Monday, December 11, 2017
Prokofiev, Violin Concertos, Franziska Pietsch, Deutsches Simphonie-Orchester Berlin, Cristian Macelaru
The two LP versions of the concertos long established themselves in my mind as benchmark performances that set the standard and defined for me what these works are about. As glorious as these old recordings are to me, I have in no way closed myself off to new interpretations. I am very happy that I asked to review the new recording of both concertos as played with brilliance by Franzisca Pietsch and the Deutsches Symphonie-Orchester Berlin under conductor Cristian Macelaru.
In the hearing and rehearing of the new versions I am captivated, from the first, with what Ms. Pietsch brings to the music. The role of the orchestra engages very much as well.
The two works, as the liners remind us, mark the beginning and the end of Prokofiev's time in exile from Russia. What that means to the music does not concern me especially right now, since the works took their shape and life took shape as two interrelated but contrasting entities.
The First Concerto is very much Russian, modern without any hesitation, with almost a folk-Gypsy intensity and a beauty that persists in the work almost in spite of itself. Pietsch does not have quite the same folkish attack as Szigeti did, but what she brings is her own, at times even more savage than Szigeti, yet too with a soaring beauty Szigeti did not quite equal. The orchestra seconds her with a heart-felt staging and a detailed balance that together are breathtaking.
The Second is perhaps a less impetuous work and one that spins out regretful lyricism in even larger doses than the first. The rendition we get from Pietsch and orchestra is not perhaps as poetic as Heifetz but on the other hand has a dynamic and an irresistible engagement that brings us the tender and molto-expressivo sides in a new balance. There is pensive fragility and a little infernal zest in perhaps more equal measure than with Heifetz.
As I listened it occurred to me that Pietsch and Berlin respond to these works now, some more than 50 years beyond the two LP versions, at a time when hindsight in no way diminishes the works in our eyes and ears, yet it is music after all that we may now more completely, collectively understand and embrace as familiars. The "brazen" modernism that the music seemed to embody years ago has not disappeared, but it has become less off-putting, more naturally heard and understood, completely comprehensible so that Pietsch and Berlin can build on what we already accept and embrace.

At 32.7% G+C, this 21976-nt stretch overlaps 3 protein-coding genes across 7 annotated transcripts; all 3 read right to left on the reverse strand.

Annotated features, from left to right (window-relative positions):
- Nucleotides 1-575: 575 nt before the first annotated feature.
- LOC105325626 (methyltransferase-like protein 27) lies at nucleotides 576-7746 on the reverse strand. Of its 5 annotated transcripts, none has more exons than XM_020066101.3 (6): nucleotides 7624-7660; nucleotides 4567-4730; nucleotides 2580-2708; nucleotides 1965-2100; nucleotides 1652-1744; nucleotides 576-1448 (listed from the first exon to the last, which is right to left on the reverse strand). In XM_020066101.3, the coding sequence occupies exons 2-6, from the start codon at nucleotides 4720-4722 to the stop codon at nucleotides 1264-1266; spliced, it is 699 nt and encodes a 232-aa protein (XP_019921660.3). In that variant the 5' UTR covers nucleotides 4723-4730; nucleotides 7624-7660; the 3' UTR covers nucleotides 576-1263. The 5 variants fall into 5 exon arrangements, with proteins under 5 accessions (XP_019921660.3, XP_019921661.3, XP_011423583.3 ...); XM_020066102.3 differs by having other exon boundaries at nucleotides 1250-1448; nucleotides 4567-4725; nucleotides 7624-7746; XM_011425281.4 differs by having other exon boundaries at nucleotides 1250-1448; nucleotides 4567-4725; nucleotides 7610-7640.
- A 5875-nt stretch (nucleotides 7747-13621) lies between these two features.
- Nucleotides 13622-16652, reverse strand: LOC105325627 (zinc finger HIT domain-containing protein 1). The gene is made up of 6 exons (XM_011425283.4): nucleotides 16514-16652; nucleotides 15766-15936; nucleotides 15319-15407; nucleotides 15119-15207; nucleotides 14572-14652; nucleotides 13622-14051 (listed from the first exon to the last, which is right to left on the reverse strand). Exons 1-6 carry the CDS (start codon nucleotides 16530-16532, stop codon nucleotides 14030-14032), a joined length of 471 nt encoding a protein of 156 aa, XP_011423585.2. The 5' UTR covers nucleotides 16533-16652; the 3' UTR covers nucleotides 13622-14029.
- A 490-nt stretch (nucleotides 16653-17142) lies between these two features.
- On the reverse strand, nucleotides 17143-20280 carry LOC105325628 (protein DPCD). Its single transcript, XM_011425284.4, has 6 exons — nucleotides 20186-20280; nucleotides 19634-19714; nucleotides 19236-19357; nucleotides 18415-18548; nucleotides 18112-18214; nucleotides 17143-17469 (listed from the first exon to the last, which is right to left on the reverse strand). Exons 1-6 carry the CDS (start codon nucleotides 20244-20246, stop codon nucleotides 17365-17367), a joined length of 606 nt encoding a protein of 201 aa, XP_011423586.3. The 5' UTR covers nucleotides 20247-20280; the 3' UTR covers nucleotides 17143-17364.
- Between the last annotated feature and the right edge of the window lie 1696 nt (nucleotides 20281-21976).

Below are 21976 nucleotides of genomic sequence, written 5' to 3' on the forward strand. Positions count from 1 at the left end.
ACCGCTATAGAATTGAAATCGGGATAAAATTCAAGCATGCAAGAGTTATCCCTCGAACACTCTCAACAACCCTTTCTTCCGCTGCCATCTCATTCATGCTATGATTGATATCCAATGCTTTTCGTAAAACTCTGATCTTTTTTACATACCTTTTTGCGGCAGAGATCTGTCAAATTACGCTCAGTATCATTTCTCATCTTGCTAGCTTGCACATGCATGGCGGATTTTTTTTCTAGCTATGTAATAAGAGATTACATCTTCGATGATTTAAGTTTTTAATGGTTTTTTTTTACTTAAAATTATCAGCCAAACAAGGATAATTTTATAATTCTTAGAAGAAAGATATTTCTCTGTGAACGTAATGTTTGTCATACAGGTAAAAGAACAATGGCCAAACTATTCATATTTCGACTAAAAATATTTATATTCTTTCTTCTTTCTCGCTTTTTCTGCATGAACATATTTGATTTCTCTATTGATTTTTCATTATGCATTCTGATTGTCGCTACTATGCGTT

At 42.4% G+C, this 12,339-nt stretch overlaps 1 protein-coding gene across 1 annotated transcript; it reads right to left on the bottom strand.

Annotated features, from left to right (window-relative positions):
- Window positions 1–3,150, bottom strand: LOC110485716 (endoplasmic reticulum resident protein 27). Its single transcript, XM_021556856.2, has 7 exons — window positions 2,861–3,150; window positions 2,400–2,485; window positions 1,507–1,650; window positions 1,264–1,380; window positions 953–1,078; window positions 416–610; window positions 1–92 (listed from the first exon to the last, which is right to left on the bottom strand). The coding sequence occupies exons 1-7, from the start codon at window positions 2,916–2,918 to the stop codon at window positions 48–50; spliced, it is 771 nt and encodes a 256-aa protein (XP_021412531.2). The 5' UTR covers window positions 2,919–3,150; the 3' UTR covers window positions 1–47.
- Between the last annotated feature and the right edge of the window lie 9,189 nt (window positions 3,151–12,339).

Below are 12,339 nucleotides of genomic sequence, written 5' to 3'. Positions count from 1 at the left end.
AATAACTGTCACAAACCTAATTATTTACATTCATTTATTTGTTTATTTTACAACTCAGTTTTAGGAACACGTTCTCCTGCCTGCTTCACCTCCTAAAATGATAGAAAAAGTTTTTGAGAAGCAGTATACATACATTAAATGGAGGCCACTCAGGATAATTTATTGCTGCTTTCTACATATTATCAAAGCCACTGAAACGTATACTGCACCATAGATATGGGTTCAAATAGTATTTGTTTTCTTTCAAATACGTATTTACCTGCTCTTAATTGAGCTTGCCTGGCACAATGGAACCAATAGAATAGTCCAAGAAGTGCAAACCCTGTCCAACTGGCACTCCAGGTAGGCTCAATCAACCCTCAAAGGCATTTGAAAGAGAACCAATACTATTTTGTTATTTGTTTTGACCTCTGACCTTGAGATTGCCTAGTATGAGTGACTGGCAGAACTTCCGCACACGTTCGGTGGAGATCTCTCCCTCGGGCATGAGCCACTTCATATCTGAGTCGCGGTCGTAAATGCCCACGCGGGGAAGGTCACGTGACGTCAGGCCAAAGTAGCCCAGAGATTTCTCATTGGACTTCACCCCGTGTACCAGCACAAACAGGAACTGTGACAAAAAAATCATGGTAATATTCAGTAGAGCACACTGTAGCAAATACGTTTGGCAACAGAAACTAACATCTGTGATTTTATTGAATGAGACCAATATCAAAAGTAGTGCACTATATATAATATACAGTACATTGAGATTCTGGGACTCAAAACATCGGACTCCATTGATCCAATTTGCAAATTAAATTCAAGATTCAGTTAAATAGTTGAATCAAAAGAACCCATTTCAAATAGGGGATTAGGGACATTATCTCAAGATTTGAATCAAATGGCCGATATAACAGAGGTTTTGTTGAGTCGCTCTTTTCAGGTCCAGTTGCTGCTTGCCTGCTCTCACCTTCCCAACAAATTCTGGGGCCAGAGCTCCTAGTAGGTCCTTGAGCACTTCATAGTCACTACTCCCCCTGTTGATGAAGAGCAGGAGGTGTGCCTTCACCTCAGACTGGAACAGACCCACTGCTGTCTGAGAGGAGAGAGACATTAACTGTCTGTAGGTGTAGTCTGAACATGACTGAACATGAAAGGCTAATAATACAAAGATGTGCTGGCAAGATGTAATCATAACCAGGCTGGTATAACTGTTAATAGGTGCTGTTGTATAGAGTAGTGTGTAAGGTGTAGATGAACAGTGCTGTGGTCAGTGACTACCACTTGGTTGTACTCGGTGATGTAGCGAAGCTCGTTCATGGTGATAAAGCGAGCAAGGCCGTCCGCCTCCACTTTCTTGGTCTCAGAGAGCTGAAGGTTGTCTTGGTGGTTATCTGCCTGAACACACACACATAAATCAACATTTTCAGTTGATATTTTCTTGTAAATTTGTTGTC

These remarkable Pietsch readings do not replace the Szigeti and Heifetz. They stand alongside them as equals, which is to say much. She and Macelaru-Berlin bring to us joyfully alive interpretations that remind us that the music is as much a part of today as yesterday.
It occurs to me as I immerse myself in the music again that much could be said about a kind of tribal strain that both Stravinsky and Prokofiev introduced into the early modernist project that has parallels with Picasso and his fascination with African masks and such. You can hear a primal strain in this music, too. Pietsch lets herself feel that influence and she lets us experience fully how it belongs very much to parts of both concertos.
And so I conclude the review with much more that could be said. It is unnecessary to say it here. Suffice to say what I have. Franziska Pietsch clearly dwells in the heart of the music throughout. Berlin and Macelaru craft stunning orchestral sonarities to match. There are passages that nearly bring on tears, they hit home so well.
The recording to me is another benchmark of a way to approach Prokofiev. It holds its own and so brings me to a strong recommendation. It forms an ideal introduction to these masterpieces, or for that matter new versions that deserve a place in your collection. I tell you true. This recording may well be for YOU!